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HIPAA in conflict with ACA

Data sharing restrictions of HIPAA affect the implementation of new healthcare laws

In this era of electronic information, privacy is a legitimate concern. With so much of our personal data whizzing around the Internet and wireless networks, keeping everything locked down has become a priority. When it comes to medical information, the Healthcare Insurance Portability and Accountability Act (HIPAA) was the answer, designed to keep our healthcare records secure.

But, healthcare professionals say, there have been unintended consequences. The restrictions of the law have made it difficult for healthcare professionals to share information easily. And now, in light of the Affordable Care Act, things have become even more complicated.

The ACA now forbids providers from denying coverage to individuals with pre-existing conditions, which eliminates an original impetus for HIPAA’s creation – keeping medical conditions secret to avoid denial of coverage. Now, these same restrictions are making it tougher for patients to share information with each other and with their providers.  

Each time a person wants to share a piece of health-related information, he or she must click OK on a popup window, which can be annoying and cumbersome. This annoyance could lead patients to frustration and dissuade them from sharing that information, even though many physicians feel that the sharing of information can be beneficial to patients, allowing them to lend each other support.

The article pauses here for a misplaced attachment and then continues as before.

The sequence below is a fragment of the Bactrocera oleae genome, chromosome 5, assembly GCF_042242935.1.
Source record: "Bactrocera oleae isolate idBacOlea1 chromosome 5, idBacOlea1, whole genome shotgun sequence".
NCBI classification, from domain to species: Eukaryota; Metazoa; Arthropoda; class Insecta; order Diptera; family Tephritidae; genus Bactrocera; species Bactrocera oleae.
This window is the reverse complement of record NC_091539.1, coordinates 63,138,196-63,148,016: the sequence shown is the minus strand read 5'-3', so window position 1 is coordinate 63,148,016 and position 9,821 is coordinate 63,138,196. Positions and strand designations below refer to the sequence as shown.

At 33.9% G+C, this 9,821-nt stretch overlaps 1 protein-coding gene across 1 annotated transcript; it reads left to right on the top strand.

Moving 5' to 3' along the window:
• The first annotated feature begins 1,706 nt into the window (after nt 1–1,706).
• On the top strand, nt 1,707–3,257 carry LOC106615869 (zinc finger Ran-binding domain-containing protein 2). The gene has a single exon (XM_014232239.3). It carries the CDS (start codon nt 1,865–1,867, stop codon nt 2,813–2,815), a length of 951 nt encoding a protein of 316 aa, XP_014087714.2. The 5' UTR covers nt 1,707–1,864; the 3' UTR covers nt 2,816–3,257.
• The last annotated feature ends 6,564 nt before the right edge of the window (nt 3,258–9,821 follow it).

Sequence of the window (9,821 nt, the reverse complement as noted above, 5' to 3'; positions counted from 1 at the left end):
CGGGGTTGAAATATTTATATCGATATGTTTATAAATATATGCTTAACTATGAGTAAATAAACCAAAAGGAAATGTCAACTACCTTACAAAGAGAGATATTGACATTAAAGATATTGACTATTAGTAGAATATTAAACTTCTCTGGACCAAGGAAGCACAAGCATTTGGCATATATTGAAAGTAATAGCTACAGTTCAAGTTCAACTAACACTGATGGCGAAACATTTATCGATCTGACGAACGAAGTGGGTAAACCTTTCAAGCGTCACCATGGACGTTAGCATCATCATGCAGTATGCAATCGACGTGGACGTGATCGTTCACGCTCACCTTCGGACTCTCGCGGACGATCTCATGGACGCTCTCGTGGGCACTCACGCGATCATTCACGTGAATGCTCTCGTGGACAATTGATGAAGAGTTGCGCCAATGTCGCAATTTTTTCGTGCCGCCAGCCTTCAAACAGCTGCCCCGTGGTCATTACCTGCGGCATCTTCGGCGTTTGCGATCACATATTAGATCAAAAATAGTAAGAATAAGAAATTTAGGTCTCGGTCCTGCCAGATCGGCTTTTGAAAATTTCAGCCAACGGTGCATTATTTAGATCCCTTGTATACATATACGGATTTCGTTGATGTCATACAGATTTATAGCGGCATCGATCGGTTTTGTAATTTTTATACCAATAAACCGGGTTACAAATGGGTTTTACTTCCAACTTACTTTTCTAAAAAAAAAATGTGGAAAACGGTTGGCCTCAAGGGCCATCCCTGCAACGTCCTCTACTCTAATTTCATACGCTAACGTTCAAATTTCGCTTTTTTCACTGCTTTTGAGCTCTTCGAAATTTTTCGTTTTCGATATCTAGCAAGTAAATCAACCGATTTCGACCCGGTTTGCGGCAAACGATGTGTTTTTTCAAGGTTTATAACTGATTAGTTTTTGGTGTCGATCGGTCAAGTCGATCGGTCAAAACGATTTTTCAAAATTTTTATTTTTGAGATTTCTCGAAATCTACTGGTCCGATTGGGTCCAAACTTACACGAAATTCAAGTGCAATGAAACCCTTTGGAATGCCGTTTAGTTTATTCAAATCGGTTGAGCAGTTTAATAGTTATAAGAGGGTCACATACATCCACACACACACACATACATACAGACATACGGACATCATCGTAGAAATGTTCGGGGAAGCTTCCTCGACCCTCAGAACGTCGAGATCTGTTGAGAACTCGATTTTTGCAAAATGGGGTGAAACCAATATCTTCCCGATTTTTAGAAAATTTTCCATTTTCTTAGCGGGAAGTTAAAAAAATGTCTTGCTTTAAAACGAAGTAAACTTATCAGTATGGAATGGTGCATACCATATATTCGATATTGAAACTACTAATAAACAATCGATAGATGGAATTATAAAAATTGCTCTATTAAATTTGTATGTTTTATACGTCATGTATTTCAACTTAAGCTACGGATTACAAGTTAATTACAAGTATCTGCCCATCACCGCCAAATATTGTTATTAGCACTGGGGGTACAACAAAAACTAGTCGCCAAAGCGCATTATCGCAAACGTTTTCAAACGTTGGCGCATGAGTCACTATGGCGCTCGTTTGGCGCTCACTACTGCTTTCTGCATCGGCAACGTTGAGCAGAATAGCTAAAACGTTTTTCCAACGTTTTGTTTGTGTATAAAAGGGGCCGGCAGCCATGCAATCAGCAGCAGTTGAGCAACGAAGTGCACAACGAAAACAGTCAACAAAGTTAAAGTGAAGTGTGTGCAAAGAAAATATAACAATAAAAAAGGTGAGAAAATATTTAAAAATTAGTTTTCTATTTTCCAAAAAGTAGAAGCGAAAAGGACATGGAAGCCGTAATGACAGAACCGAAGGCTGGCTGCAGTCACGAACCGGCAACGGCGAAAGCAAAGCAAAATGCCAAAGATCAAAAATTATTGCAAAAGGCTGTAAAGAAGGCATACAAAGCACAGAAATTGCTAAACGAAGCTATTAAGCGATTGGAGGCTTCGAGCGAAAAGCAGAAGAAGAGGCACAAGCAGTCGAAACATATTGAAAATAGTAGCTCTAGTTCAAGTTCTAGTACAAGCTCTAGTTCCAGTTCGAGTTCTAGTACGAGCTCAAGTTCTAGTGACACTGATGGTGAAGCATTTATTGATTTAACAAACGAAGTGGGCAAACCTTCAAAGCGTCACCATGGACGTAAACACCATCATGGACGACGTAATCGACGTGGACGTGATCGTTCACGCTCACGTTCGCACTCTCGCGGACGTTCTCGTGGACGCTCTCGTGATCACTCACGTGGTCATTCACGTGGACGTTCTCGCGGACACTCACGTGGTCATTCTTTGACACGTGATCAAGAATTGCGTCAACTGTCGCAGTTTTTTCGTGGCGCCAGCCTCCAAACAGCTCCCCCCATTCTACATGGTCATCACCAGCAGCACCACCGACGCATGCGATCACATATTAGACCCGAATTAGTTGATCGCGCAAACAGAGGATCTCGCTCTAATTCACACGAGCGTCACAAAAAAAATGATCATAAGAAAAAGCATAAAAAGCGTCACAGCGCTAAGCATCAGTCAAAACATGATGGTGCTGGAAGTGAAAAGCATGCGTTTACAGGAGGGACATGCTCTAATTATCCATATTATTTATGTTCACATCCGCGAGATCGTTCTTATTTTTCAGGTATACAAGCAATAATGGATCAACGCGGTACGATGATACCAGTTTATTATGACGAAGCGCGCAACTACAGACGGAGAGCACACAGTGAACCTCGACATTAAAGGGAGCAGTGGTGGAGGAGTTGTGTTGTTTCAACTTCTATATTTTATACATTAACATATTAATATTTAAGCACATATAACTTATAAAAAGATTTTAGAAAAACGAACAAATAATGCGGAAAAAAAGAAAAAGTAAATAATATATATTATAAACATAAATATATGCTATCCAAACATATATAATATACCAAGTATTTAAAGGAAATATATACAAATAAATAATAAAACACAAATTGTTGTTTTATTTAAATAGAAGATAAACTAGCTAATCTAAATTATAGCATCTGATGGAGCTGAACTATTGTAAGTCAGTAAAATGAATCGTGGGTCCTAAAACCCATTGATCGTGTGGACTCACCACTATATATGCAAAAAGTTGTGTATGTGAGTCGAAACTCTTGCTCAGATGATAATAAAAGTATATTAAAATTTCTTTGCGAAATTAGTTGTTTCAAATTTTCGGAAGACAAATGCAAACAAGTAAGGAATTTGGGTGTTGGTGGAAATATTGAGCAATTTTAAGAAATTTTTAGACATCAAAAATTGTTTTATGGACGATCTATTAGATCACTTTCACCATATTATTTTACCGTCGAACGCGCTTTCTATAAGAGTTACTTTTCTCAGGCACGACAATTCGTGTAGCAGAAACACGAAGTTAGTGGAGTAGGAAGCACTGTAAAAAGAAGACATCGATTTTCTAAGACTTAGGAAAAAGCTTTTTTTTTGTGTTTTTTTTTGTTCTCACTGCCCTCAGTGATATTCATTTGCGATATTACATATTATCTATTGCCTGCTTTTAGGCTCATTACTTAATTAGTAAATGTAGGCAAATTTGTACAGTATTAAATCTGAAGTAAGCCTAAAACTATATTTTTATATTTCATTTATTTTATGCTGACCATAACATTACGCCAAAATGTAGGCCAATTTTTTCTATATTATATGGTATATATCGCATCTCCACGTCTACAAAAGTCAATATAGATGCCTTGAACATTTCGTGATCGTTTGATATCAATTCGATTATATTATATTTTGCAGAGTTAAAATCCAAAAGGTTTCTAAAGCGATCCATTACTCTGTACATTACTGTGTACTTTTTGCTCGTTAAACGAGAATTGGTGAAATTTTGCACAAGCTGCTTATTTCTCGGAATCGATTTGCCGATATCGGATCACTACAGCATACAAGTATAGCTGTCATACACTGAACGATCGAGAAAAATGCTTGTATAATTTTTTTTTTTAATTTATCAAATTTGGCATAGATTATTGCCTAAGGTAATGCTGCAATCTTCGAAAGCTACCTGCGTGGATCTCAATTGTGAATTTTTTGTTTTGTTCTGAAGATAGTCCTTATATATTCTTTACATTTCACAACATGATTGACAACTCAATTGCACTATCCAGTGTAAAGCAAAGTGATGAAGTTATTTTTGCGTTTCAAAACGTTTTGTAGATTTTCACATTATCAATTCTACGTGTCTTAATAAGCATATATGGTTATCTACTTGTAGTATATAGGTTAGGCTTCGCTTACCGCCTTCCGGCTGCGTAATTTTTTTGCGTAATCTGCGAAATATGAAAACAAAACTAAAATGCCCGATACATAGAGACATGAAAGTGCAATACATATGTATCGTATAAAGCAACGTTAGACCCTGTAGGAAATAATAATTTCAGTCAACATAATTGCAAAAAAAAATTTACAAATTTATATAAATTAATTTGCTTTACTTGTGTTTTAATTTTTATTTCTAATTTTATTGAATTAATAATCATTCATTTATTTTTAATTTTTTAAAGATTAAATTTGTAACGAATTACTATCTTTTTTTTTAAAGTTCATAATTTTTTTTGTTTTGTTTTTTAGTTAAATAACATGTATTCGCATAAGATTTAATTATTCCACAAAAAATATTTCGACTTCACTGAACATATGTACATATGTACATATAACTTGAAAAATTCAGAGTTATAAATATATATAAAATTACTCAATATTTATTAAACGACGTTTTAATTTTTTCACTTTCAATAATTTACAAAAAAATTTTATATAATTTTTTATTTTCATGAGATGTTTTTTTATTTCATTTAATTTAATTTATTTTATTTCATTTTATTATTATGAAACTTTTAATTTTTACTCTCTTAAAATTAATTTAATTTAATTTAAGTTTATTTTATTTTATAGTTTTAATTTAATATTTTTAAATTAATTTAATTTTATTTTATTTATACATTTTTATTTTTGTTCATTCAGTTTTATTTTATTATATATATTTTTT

“When people are willing to share their personal choice they are going to be a lot more participatory and engaged and have a daily dialogue about it,” Josh Stevens, chief executive of Keas, a San Francisco-based corporate wellness program provider, tells The Wall Street Journal. “If you have people you trust—colleagues, family–going through the same challenges and afflictions, you are far more likely to follow through.”

Senior Editor and Community Manager

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Rich Steeves

Richard P. Steeves is Senior Editor and Community Manager of InsideCounsel magazine, where he covers the intellectual property and compliance beats. Rich earned a B.A....

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